I find myself missing all the urban parts that made me who I am. Rural is nice too, even preferable right now, but I’m always happy when I return to my Ljubljana. This was last August. Not as many doors, sorry to say, but I wish to have these sights together like this. https://manjameximexcessive6.wordpress.com/2022/11/24/thursday-doors-24-11-22-urban-ljubljana/#Ljubljana#Slovenia#streetart

    Liked by 2 people

    • Thanks Manja. It’s always nice to go home for a visit. Both of my homes are in urban areas, but I drive through several hundred miles of rural to get between them. Your doors are lovely and they should be the way you like them.

      Liked by 2 people

    • Thanks Robbie. You have seen that door before. Also, I’ve featured many Episcopal churches over time, all with bright red doors. They did a nice job of preserving the architectural style of both buildings.

      Liked by 1 person

    • They did a nice job on those buildings. We have vinyl siding that’s meant to look like cedar shakes on our house. I’ve had people ask if we’d ever consider replacing the shakes with vinyl siding.

      You shared some wonderful photos today – thanks.

      Liked by 1 person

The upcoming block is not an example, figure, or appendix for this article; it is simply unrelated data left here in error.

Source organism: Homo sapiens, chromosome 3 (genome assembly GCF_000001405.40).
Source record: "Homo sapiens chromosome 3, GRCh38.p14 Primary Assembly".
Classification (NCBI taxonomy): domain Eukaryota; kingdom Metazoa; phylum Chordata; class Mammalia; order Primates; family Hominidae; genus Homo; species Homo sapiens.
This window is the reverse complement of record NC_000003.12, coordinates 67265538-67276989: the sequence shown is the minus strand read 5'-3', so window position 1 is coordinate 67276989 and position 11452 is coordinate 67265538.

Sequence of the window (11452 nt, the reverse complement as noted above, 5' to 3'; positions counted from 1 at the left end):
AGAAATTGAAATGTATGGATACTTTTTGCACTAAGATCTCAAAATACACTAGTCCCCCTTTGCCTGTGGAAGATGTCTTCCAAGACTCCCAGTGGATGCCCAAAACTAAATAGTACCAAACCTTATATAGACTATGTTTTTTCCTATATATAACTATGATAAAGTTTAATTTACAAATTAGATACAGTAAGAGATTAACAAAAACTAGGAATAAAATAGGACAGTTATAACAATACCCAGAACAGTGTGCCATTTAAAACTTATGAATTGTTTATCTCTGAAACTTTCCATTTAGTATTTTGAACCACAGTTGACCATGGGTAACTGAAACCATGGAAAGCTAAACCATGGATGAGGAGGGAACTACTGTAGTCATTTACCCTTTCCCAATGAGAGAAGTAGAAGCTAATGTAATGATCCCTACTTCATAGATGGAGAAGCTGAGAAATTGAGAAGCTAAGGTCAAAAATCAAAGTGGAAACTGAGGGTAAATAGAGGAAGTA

3. Decorated red doors on a white church — can there be anything clearer in message? It’s certainly a struggle to keep up a congregation, and the older buildings, which hold real meaning for people, require a lot of commitment. I loved that you posted the music; it’s not a hymn I grew up with, but I like it a lot. It’s too late to wish you a happy Thanksgiving, but I’ll sincerely wish you happy leftovers.

    Like

  4. […] Welcome to Thursday Doors, a weekly feature allowing door lovers to come together to admire and share their favorite door photos from around the world. Feel free to join in on the fun by creating your own Thursday Doors post each week and then sharing your link in the comments below, anytime between 12:01 am Thursday morning and Saturday noon (North American eastern time). You can join in here: https://nofacilities.com/2022/11/24/come-ye-thankful-people/ […]

    Like

  5. That post made my heart swell. Thank you, Dan. Blessing the bread being served at Thanksgiving tables is wonderful. I love the red door, and especially like the hymn.

    Like

  6. Happy Thanksgiving, Dan! I am celebrating this special day on my side of the border. I am thanks for our connection, our conversations and the thought that there will be many more to come. Come Ye Thankful People Come is a favourite of mine. I sang it many times with my grandparents who knew first hand “all is safely gathered in, ere the winter storms begin.”

    Like